It's easy to become cynical or world weary about codes of conduct, especially now, with trust in all kinds of institutions and authority at an all-time low.
Paradoxically, that is the very reason that the launch of the NHF’s new and reenergised Code of Conduct comes at the right moment. When trust is a scarce commodity, its value to the holder surely increases. To prosper, housing associations need the trust of residents, politicians, charities, civil servants and the general public besides. Within their own structures, trust and confidence are also vital, from the board through to the frontline. We all know that reputation and trust are hard won, and easily lost.
The new Code of Conduct, substantially updated and reorganised, and written in plain language, sets a high standard for the behaviour of those who work or serve in the housing association sector. Of course, that is a standard that most concerned reach in any case, often instinctively, based on their personal values, and their sense of what is right and what is not.
For instance, we know not to take bribes, whether there is a code to that effect or not. Most of us are kind and considerate in our dealings with others, at least most of the time. A strong organisational culture, based on trust, will reinforce the positives in human nature, and trump any formal guidance that may be to hand. A code sets a baseline, and the context for developing the culture that is needed.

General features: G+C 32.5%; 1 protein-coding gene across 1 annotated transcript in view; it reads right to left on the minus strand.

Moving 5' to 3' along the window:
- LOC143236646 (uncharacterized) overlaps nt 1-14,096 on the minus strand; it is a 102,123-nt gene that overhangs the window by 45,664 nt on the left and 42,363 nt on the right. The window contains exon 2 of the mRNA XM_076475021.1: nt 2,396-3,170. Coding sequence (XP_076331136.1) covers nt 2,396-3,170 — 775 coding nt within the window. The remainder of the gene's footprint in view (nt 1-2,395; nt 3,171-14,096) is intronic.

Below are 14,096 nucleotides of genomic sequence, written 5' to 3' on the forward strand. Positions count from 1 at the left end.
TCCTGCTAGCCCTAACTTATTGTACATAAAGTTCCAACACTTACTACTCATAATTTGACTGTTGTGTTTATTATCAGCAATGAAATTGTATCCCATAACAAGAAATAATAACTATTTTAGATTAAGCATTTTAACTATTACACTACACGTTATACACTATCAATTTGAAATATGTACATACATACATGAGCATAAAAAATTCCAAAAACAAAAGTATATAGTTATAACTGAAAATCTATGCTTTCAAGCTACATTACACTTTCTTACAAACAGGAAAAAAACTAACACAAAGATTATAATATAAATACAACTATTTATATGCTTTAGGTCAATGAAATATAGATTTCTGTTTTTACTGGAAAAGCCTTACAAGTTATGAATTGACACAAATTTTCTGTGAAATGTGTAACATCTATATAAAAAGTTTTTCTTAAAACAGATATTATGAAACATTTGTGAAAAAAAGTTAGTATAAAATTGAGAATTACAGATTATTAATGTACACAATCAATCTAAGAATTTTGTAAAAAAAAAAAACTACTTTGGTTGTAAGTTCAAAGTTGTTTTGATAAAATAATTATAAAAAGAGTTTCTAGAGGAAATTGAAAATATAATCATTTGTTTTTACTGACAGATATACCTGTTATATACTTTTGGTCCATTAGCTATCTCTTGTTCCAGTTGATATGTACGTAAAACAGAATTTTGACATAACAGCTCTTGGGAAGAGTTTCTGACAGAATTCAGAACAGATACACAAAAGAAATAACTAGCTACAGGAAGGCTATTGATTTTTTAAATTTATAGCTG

Importantly too, a code of conduct gives a mechanism whereby unacceptable behaviour can be challenged and remedied. Very occasionally, a breach of the code can be the trigger for someone to receive a reprimand, or even having to end their connection with a housing association – of course after due investigation and process. The new code is written in a way that enables clear and easy interpretation – avoiding grey areas as much as possible. Once the new code has been adopted, organisations need to support all their people to understand and follow its guidance, and to ensure that there is good compliance.
For housing associations generally, the new code – alongside its older sibling, the NHF Code of Governance – helps to show the world that housing associations mean what they say. That they are social purpose organisations. That they hold themselves to high standards, well above those set out in statute and regulation. That they can be trusted to serve those in need well, and to use public funds wisely.
Of course, codes are only part of that picture. Organisations – and people – are judged more on what they actually do and what they deliver, rather than on what they say they do. But a strong and clear Code of Conduct is a good start, an evident moral compass for all to behold. With good governance, effective leadership and positive organisational culture, housing associations can continue from strength to strength.
James Tickell is a Partner at Campbell Tickell and will be chairing the session ‘Assurance and codes: an update to the code of conduct’ at our Housing Governance Conference on Thursday 23 June at 11:50. He will be joined on the session by Victor da Cunha, Group Chief Executive, Curo and Claire Howe, Executive Director Corporate Services, B3Living
On 10 May 2022, we recorded a webinar about the Code of Conduct for smaller housing associations.Find out more